Returning to Their Roots

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Tuesday, November 16, 2021
Entrepreneur Sodir Azimov featured above
USAID’s Future Growth Initiative

Uzbek Hospitality Brings Jobs and Prosperity to Residents of Rural Communities

In May and June 2021, the Association of Private Tourism Agencies in Uzbekistan organized ten five-day training sessions to promote the potential of family guesthouse tourism for prospective entrepreneurs in Jizzakh, Samarkand, and Bukhara regions. 

The events were organized with the support of USAID’s Future Growth Initiative. Training participants learned the basics of guesthouse management, business management, marketing, and accounting in addition to designing new tourist routes in the region and developing menus of national and European dishes.

A total of 200 entrepreneurs and 100 tour operators and guides successfully completed the training and each has their own story to tell about how the region’s burgeoning tourism industry has impacted their lives.

Sodir Azimov, 36, is a driver from Konigil village, where his primary job is to take tourist groups on local excursions. When guests come to the village, he can organize a serenade by local folk musicians, transportation around town, tours of local attractions, and traditional local meals.

More recently, Sodir has been offering tourists overnight accommodation in his guesthouse. Sodir was a quick study during USAID’s training and mastered hotel management and hospitality ethics. Soon after the training, he launched his own hotel business, Konigil House. Today Sodir’s entire family contributes to the business—his brothers joined him, driving tour groups, and his wife and mother prepare rooms and cook meals at the guesthouse. In the few short months since the family started the business, they hired six people and hosted nearly 350 tourists. “If you are faithful to your roots and the land that raised you,” says Sodir, “any goal you set will be achieved.”

For years, Inobat Gujieva, 36, has been collecting medicinal herbs in Zaamin, Uzbekistan’s ‘tourist gem’. Clean mountain air, picturesque landscapes, and local pilgrimage sites make the area a prime tourist destination. Armed with the information she learned at the training, Inobat put her skills to use for a new travel business. She and her husband applied for a loan and opened a new guesthouse in June 2021. “We love our neighborhood, and we want to inspire our neighbors to show their pride in our culture, teach hospitality, and improve infrastructure. After all, it’s all interconnected,” Inobat says of her decision to enter the hospitality business.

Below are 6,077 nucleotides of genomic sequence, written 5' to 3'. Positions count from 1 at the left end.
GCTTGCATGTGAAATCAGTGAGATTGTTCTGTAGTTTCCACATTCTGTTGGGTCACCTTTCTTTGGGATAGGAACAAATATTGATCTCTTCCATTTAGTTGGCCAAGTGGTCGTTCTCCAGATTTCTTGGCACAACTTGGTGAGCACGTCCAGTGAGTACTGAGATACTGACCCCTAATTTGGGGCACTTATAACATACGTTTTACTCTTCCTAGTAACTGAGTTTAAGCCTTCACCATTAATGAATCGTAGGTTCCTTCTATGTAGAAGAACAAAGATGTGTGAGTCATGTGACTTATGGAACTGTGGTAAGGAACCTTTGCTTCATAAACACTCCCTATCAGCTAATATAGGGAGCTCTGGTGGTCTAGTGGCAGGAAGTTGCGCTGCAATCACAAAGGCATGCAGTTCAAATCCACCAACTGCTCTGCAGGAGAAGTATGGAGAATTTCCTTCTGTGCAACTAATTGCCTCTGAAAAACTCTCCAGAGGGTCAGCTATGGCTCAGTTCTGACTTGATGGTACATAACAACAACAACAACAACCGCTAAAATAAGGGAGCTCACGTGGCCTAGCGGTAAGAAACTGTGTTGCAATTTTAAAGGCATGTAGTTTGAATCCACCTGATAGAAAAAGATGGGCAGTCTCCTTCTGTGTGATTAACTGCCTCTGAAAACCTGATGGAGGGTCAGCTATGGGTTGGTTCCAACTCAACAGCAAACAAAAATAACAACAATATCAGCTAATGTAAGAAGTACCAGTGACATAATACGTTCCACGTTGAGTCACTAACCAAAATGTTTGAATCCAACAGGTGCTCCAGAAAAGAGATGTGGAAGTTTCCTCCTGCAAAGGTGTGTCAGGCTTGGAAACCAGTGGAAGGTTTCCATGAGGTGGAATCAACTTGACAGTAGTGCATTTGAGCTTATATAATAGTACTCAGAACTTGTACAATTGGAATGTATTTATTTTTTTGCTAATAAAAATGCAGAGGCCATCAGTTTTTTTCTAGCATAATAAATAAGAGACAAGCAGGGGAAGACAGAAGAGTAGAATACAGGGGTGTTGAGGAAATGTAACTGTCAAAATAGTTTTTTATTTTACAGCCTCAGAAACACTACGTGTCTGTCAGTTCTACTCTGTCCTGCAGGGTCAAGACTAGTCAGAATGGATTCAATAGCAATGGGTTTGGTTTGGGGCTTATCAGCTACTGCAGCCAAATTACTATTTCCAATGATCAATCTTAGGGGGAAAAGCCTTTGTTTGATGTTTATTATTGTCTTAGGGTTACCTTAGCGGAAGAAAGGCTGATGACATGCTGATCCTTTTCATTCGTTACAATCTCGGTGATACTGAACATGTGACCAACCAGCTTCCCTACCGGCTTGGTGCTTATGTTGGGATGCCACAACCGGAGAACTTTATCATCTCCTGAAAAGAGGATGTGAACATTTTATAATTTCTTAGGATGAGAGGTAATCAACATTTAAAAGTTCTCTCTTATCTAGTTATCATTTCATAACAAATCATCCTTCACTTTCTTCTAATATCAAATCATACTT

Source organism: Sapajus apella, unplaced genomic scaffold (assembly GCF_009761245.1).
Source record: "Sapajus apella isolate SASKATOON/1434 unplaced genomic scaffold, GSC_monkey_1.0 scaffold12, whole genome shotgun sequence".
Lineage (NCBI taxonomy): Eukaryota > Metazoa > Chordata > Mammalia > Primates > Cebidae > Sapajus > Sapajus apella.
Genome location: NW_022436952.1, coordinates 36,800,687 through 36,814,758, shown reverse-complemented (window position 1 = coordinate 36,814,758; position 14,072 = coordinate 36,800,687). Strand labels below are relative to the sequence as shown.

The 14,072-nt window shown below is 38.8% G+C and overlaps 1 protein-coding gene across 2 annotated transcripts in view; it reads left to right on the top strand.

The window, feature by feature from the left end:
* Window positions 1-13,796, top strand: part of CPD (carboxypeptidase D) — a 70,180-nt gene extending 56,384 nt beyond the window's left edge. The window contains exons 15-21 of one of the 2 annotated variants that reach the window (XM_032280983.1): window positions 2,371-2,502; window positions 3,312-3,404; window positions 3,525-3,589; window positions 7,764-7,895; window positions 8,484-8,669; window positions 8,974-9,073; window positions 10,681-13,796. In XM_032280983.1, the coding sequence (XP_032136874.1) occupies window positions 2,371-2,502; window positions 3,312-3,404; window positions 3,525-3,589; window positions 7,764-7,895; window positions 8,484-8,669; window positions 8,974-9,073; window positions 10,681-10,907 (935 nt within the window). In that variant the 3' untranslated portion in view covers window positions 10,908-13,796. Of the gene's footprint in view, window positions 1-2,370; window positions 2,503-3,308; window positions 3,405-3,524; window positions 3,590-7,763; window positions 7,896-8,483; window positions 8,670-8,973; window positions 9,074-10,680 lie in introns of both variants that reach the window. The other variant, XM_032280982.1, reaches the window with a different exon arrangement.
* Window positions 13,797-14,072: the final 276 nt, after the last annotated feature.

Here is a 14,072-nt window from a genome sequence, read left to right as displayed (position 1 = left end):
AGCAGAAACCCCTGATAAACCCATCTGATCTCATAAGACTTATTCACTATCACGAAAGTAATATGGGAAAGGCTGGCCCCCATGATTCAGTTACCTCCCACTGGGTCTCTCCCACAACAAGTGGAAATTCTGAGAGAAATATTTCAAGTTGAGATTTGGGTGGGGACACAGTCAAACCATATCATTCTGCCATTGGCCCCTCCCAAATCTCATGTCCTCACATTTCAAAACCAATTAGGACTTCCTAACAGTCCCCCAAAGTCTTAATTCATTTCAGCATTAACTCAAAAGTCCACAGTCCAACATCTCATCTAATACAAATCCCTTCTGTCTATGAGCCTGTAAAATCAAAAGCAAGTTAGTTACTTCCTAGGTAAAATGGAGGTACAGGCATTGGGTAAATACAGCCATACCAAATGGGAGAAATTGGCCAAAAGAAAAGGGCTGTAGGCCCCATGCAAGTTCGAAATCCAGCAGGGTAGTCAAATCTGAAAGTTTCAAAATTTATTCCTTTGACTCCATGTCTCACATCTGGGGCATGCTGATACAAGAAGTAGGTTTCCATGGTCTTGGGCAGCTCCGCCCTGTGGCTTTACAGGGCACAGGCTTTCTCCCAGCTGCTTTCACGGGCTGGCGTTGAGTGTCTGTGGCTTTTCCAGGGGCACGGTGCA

Inobat’s guesthouse can host up to 12 people at a time and in her first three months she welcomed upwards of 100 tourists. Their guesthouse has created 10 new jobs since it opened. The family plans to open a second guesthouse and buy a sports utility vehicle to expand their offerings and take tourists on excursions.

Nasiba Muminova, 30, is an elementary school teacher in Tog-Terak village. Her husband works as the director at the local village school and together they have three children. This June, Nasiba and her husband opened a small guesthouse with some financial support from friends and relatives. Previously, family members and occasionally neighbors stayed at their house, but after the USAID-led seminar, Nasiba and her husband decided to open their doors to tourists.

Nasiba’s guesthouse can accommodate up to 10 people at a time and frequently hosts families. Visitors typically arrive on Friday and stay through the weekend. Since it opened in June 2021, more than 80 tourists have stayed in the guesthouse. The new business has also created five jobs in the village. “Hospitality in Uzbekistan is an age-old tradition—and today it can even bring good profits,” says Nasiba. She plans to open another guesthouse in an old style of wood and brick and wants to improve her English to better communicate with international tourists.

Entrepreneur Khaitoi Khujamova, 54, is a mother of five. Her husband works as an ambulance driver. Without his support, says Khaitoi, she wouldn’t have succeeded. 

In May 2021, the family opened their first guesthouse and have since welcomed more than 100 guests. Due to the pandemic and related travel restrictions, guests have primarily been local tourists, with some additional visitors from Russia.

The family offers their guests hiking tours through mountainous landscapes to the most beautiful waterfalls in the area and holds cooking lessons on preparing national dishes, including manti, khanum, kuva, and plov. During the USAID-supported training, Khaitoi learned the basic tenets of the hospitality business and professional service, from developing a menu to selecting dishes. 

Thanks to the family’s new business, 14 new jobs have been created in their community. Everyone in the Khujamov family supports the business, including sons, daughters-in-law, nephews, and even adult grandchildren. “In general, not a day goes by without work,” says Khaitoi.

With USAID support, since June 2021, ten new guesthouses have opened in the Jizzakh, Samarkand, and Bukhara regions of Uzbekistan, hosting nearly 1,000 local and foreign visitors to date. Thirty-five local residents, mostly women, have gained employment through new jobs created by these guesthouses. “Tourists come to enjoy our pristine nature and national tradition,” explains guesthouse owner Nasiba. “For them it’s exotic, but for us it’s a return to our roots.”

Last updated: December 03, 2021

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